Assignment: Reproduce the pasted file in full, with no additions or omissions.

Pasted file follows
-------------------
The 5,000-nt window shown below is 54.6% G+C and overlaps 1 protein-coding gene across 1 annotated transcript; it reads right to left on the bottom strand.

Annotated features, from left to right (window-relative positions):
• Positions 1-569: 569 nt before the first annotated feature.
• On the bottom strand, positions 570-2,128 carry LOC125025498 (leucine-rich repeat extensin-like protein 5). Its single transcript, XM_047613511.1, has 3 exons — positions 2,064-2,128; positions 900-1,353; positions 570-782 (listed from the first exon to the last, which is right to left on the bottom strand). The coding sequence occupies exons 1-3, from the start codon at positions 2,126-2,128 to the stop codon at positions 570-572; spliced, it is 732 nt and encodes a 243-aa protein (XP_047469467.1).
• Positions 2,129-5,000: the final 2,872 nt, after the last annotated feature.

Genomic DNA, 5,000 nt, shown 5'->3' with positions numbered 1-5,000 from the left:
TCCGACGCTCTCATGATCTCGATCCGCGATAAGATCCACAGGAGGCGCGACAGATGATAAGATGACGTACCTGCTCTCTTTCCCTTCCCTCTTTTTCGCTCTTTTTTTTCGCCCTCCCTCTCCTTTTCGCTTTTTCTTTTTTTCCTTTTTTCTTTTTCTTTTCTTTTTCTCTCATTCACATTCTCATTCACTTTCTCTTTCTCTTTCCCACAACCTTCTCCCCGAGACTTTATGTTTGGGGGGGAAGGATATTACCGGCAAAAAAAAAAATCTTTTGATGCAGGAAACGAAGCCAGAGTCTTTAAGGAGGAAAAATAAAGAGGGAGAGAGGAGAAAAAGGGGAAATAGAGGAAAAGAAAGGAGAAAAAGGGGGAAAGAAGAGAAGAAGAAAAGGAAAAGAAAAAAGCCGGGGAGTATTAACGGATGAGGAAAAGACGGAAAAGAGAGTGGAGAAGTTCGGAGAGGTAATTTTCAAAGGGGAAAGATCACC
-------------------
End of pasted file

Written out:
The 5,000-nt window shown below is 54.6% G+C and overlaps 1 protein-coding gene across 1 annotated transcript; it reads right to left on the bottom strand.

Annotated features, from left to right (window-relative positions):
• Positions 1-569: 569 nt before the first annotated feature.
• On the bottom strand, positions 570-2,128 carry LOC125025498 (leucine-rich repeat extensin-like protein 5). Its single transcript, XM_047613511.1, has 3 exons — positions 2,064-2,128; positions 900-1,353; positions 570-782 (listed from the first exon to the last, which is right to left on the bottom strand). The coding sequence occupies exons 1-3, from the start codon at positions 2,126-2,128 to the stop codon at positions 570-572; spliced, it is 732 nt and encodes a 243-aa protein (XP_047469467.1).
• Positions 2,129-5,000: the final 2,872 nt, after the last annotated feature.

Genomic DNA, 5,000 nt, shown 5'->3' with positions numbered 1-5,000 from the left:
TCCGACGCTCTCATGATCTCGATCCGCGATAAGATCCACAGGAGGCGCGACAGATGATAAGATGACGTACCTGCTCTCTTTCCCTTCCCTCTTTTTCGCTCTTTTTTTTCGCCCTCCCTCTCCTTTTCGCTTTTTCTTTTTTTCCTTTTTTCTTTTTCTTTTCTTTTTCTCTCATTCACATTCTCATTCACTTTCTCTTTCTCTTTCCCACAACCTTCTCCCCGAGACTTTATGTTTGGGGGGGAAGGATATTACCGGCAAAAAAAAAAATCTTTTGATGCAGGAAACGAAGCCAGAGTCTTTAAGGAGGAAAAATAAAGAGGGAGAGAGGAGAAAAAGGGGAAATAGAGGAAAAGAAAGGAGAAAAAGGGGGAAAGAAGAGAAGAAGAAAAGGAAAAGAAAAAAGCCGGGGAGTATTAACGGATGAGGAAAAGACGGAAAAGAGAGTGGAGAAGTTCGGAGAGGTAATTTTCAAAGGGGAAAGATCACC